Wednesday, April 4, 2012

Staff Vines - for the Birds

Celastrus subspicata
Our district contains a range of rainforest habitats, from the lush, wet gullies of the Bunya Mountains and Goomburra, to the drought hardy semi-evergreen vine thickets of our western slopes. Commonly used alternative names for their vegetation types are “vine forests”, and “vine scrubs”. Between them, they are home to about 80 species of climbing plant.

These local native vines are decidedly under-represented in our native gardens and rainforest plantings, which is a pity because of their very high value to our local wildlife.
Staff vines are particularly appealing to birds because they form dense thickets of sheltering foliage, full of safe nesting sites. Their distinctive stems, sometimes a strong orange colour, are liberally speckled with raised lenticels.

They are dioecious, so both male and female plants are needed to produce seeds. If grown from cuttings from a plant of known sex, this is no problem. Cuttings from a mature plant will also flower and seed at an earlier age than seedlings, but seedlings have the advantage of deeper roots which makes them drought hardier and likely to live longer. If planting seedlings, it's a good idea to put in at least five to be sure of getting at least one of each sex. They can be planted close together, which will create a good bird-sheltering thicket (or cover for a carport-sized pergola) quite quickly, even where the plants are still too young to flower and fruit.

They flower in November. Individually, the little greenish flowers don’t look like much, but a plant in full, fragrant flower can put on a lovely show.

Masses of tiny insects are attracted to the nectar feast, and in turn provide high protein food for nesting birds.

Female plants then set seed, producing little orange seeds capsules which split open like three-petalled flowers.

The fruits can can be found around the district at this time of year. Look for them in the scrub, where individual plants produce great quantities of seed over a long fruiting season, providing a second annual feast for birds.

Many local vines are restricted to damp rainforests, but staff vines are tough, drought-hardy plants which like to grow in a sunny position and can easily be grown in water-wise gardens. If they find nothing to climb on, they form dense tangled masses of shrubbery. They are large vines, but can be managed with pruning for smaller gardens.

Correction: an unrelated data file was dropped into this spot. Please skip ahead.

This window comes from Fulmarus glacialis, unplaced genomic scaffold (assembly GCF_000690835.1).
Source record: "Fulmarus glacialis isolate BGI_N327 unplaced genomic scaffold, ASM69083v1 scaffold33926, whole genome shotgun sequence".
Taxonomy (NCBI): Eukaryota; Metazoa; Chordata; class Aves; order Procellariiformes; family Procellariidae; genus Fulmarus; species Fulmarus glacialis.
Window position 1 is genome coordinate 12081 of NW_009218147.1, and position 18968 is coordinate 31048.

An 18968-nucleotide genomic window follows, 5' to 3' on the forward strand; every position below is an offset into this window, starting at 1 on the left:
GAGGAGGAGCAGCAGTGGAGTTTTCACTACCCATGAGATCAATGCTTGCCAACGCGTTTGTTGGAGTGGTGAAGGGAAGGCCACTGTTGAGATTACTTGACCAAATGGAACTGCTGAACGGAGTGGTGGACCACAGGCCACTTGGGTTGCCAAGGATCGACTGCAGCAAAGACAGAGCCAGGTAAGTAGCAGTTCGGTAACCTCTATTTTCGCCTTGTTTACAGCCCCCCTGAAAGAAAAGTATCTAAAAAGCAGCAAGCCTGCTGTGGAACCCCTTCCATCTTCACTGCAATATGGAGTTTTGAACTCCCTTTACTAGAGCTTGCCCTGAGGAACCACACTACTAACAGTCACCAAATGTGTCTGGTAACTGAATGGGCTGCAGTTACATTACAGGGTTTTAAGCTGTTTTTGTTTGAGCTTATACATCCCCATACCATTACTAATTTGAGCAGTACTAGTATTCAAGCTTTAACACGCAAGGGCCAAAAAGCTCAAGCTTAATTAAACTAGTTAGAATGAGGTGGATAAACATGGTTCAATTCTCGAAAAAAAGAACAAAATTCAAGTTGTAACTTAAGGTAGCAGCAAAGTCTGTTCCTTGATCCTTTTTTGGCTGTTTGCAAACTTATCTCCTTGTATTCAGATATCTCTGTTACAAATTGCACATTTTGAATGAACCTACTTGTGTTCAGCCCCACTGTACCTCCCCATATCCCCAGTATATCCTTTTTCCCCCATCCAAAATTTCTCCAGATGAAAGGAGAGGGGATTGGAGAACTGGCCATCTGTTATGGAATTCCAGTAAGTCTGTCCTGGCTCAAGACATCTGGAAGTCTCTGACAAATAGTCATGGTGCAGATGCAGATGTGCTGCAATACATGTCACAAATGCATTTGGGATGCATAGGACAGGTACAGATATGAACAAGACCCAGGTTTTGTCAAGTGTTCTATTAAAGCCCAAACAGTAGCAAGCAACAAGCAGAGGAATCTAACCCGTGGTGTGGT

This specimen has overwhelmed a small roadside tree, but larger clumps of trees happily co-exist with staff vines. In a garden we might prefer to grow them on a strong trellis or pergola, where they will form a shrubby screen or a shady roof. To produce the bird-attracting fruits it might be necessary to grow several plants, so as to have at least one plant of each sex.

This is such a desirable plant for a wildlife garden that it is worth establishing wherever room can be found for it.


NativeIllawarra said...

Thanks for focusing on vines in this post! They are so easy to overlook when planning a garden, and nurseries often don't stock them....The idea of a trellis is a great one for gardens that don't have trees big enough to support a robust vine.

Patricia Gardner said...

Yes, and the great thing about vines is that many of them are both long-lived and fast-growing. With a trellis, you can have greenery filling a space much more quickly than with trees and shrubs.

Tom said...

Hi Patricia - the vine we have here is Parsonsia straminea- with a totally inappropriate common name of monkey rope vine. It very vigorous and is a host to the common crow butterfly. I do have a small patch of tape vine (Stephania japonica) but the staff vines sound like they would be good addition to our property - anything to attract the small birds back. They sound like they are tough as well - that always appeals to me!

Patricia Gardner said...

Hi Tom.
Yes, there don't seem to be many monkeys lining up to use them, do there?
I have a post somewhere on Parsonsia straminea. If you use the search function (top left-hand side) you should be able to find it.
I imagine that staff vines would grow in Brisbane. Good luck with it, if you manage to find a source of the plant.